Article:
Tristin Roney

This picture from Tennyson’s birthday perfectly captures how I feel about my family. In the early days after being diagnosed, I found myself contemplating death quite a bit. As frightening as the thought was, I couldn’t ignore that death might be calling to me and there is nothing I can do about it.

I was in the middle of one of these dark ponderings during a failed attempt at a nap when my thoughts drifted to Tennyson. I imagined him growing up without me and what that would be like for him. I thought of all the milestones and moments I would miss out on, and the darkness in my mind was growing even darker.

But in that moment, when self-pity was about to consume me, something profound happened: I decided that I want to live. It might seem like an obvious conclusion to reach, but it was a conclusion that I had to come to consciously. It was much deeper than a simple desire to survive. It was an empowering decision to take on this experience as an active and willful participant rather than a helpless passenger. It was a will to live surging from my core. It was a spiritual experience.

That moment marked the beginning of a shift away from relying on the confidence and faith of others toward becoming more self-reliant in the mental-emotional-spiritual aspect of my journey. Looking back, I don’t know how or if I would have made such a breakthrough without having this great kid in my life. I genuinely believe that the decision I made in that moment–to choose life–is the reason that I will beat cancer, and it is all thanks to his existence and my love for him. And for that reason he really is a superhero. Must be from his mom’s genes.

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I came home from Dallas to these extraordinarily thoughtful gifts from some very generous friends. I already feel an obligation to spend the rest of my life paying forward the kindness I have received, but it keeps piling on far too quickly for me to keep up.
In addition to physical gifts, I have been so fortunate to have a number of people share their thoughts, feelings, and experiences with me. People from all corners of my life have reached out to me in gestures of compassion, vulnerability, and lovingkindness. They’ve taken real risks by sharing aspects of their life that are heartbreaking and often difficult to understand from the outside. And as a result of their bravery we’ve had incredible moments of connection and mutual understanding of our shared human experience.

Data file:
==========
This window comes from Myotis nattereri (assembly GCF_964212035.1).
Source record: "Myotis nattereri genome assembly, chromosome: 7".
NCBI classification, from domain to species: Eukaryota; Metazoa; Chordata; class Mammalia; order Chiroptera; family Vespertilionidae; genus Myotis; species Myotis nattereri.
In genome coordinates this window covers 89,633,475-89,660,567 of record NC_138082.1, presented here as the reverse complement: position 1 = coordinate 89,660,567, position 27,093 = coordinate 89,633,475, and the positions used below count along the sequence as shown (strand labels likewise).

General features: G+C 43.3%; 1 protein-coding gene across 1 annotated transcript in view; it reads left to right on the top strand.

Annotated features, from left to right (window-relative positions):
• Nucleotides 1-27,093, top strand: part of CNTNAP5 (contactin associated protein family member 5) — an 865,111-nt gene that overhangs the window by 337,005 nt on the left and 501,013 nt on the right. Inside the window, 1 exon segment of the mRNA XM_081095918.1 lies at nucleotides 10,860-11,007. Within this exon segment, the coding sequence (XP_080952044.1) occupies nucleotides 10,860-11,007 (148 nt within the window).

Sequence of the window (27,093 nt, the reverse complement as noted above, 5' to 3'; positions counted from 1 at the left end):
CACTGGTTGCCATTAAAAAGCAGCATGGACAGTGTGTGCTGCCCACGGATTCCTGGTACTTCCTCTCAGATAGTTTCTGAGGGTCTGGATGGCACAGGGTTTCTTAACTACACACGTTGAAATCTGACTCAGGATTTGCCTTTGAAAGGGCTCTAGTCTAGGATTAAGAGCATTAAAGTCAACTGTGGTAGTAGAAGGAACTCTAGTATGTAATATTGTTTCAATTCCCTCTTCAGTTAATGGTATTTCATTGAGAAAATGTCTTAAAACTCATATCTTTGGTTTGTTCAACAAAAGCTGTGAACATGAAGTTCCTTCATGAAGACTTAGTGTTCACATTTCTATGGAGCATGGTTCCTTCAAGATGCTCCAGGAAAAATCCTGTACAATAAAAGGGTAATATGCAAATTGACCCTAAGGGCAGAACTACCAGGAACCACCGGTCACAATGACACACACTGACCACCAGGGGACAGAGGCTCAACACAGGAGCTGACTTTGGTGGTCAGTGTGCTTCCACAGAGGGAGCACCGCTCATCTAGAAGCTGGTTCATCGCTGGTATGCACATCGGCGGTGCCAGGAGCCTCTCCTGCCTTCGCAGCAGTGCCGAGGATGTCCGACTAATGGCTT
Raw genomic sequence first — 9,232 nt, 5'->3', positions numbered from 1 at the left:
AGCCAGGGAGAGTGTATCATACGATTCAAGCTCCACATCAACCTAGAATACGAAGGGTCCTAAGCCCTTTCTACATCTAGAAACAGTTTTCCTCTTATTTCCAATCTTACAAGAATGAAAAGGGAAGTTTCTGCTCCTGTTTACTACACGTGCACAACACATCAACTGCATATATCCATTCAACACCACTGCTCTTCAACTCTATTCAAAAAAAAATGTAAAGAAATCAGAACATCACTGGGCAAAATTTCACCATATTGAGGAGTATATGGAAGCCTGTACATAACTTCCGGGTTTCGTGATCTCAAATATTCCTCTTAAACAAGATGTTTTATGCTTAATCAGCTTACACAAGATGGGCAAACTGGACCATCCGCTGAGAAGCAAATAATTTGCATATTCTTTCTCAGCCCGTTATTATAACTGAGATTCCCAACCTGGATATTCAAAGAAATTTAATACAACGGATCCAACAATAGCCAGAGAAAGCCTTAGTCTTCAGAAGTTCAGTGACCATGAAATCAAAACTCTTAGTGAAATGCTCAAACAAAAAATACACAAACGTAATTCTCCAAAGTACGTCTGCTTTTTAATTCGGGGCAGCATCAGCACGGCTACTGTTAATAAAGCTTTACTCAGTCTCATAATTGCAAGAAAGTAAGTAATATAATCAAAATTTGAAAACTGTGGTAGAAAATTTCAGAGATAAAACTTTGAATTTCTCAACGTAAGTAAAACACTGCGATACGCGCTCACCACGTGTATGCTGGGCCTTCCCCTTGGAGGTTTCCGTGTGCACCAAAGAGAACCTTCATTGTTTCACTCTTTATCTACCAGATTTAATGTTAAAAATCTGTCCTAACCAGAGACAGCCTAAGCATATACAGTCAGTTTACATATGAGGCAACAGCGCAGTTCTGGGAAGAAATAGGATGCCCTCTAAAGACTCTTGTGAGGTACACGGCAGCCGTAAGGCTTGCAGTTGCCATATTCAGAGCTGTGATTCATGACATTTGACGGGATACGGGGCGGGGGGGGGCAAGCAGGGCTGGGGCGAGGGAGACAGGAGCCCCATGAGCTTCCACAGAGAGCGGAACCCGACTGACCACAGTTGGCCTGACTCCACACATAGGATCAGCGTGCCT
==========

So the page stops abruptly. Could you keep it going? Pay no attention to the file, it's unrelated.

When I first posted about my cancer diagnosis on Facebook my goal was to be honest and open about what I was going through, because I didn’t want shame and secrecy to make the experience even more harrowing. I was blown away by how quickly and how powerfully people responded with comments, private messages, texts, phone calls, packages, visits, etc. People who are facing challenges that would bring me to my knees are able to see beyond their own worlds and find a place for me in their hearts. The unanimous message has been one of love, encouragement, and solidarity. I feel as if my inner circle has expanded tenfold and I consider it the highest honor to be given even a moment of your time.

Thank you all so much for giving to me. I’ll never be able to say or do enough to show how much it has meant to me. I am inspired and I know that the rest of my life will be spent building on the moments I have shared with each of you in the last few months. But most of all I hope that these moments never stop.

Time won’t allow me to personally reach out to everyone that will read this, but I want to make it clear that I welcome and look forward to your messages and calls. Even if all you want to do is talk about the struggles you’ve had, I want to hear it. Our struggles are the bridges that help us find common ground, as long as we take advantage of them by opening our inner worlds to others. Here’s

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Round 2 of chemo, rocking my new #skullcandy headphones from the awesome @autumnhindman. Preparing for the next dip on the world’s most slow-motion roller coaster.
I’ve been told my positive attitude while going through cancer is unique. While I think most people just don’t know enough cancer survivors, I do have a secret that enables me to keep things in perspective: there is a mystery spot on my lung.